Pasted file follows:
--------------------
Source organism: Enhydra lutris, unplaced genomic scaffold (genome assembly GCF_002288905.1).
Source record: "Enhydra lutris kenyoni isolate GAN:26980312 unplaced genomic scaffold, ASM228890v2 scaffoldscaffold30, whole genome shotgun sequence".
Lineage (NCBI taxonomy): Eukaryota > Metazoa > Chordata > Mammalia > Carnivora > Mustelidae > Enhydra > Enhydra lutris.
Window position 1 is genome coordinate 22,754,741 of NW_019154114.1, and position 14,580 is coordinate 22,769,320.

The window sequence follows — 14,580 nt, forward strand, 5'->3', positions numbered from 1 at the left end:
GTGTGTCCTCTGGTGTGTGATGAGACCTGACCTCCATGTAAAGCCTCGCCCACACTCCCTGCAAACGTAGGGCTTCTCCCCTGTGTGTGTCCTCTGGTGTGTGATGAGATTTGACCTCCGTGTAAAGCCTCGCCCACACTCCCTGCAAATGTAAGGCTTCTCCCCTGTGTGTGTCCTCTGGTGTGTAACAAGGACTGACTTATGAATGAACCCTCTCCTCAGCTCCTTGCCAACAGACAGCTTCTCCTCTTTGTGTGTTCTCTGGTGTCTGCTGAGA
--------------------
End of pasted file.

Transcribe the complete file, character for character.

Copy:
Source organism: Enhydra lutris, unplaced genomic scaffold (genome assembly GCF_002288905.1).
Source record: "Enhydra lutris kenyoni isolate GAN:26980312 unplaced genomic scaffold, ASM228890v2 scaffoldscaffold30, whole genome shotgun sequence".
Lineage (NCBI taxonomy): Eukaryota > Metazoa > Chordata > Mammalia > Carnivora > Mustelidae > Enhydra > Enhydra lutris.
Window position 1 is genome coordinate 22,754,741 of NW_019154114.1, and position 14,580 is coordinate 22,769,320.

The window sequence follows — 14,580 nt, forward strand, 5'->3', positions numbered from 1 at the left end:
GTGTGTCCTCTGGTGTGTGATGAGACCTGACCTCCATGTAAAGCCTCGCCCACACTCCCTGCAAACGTAGGGCTTCTCCCCTGTGTGTGTCCTCTGGTGTGTGATGAGATTTGACCTCCGTGTAAAGCCTCGCCCACACTCCCTGCAAATGTAAGGCTTCTCCCCTGTGTGTGTCCTCTGGTGTGTAACAAGGACTGACTTATGAATGAACCCTCTCCTCAGCTCCTTGCCAACAGACAGCTTCTCCTCTTTGTGTGTTCTCTGGTGTCTGCTGAGA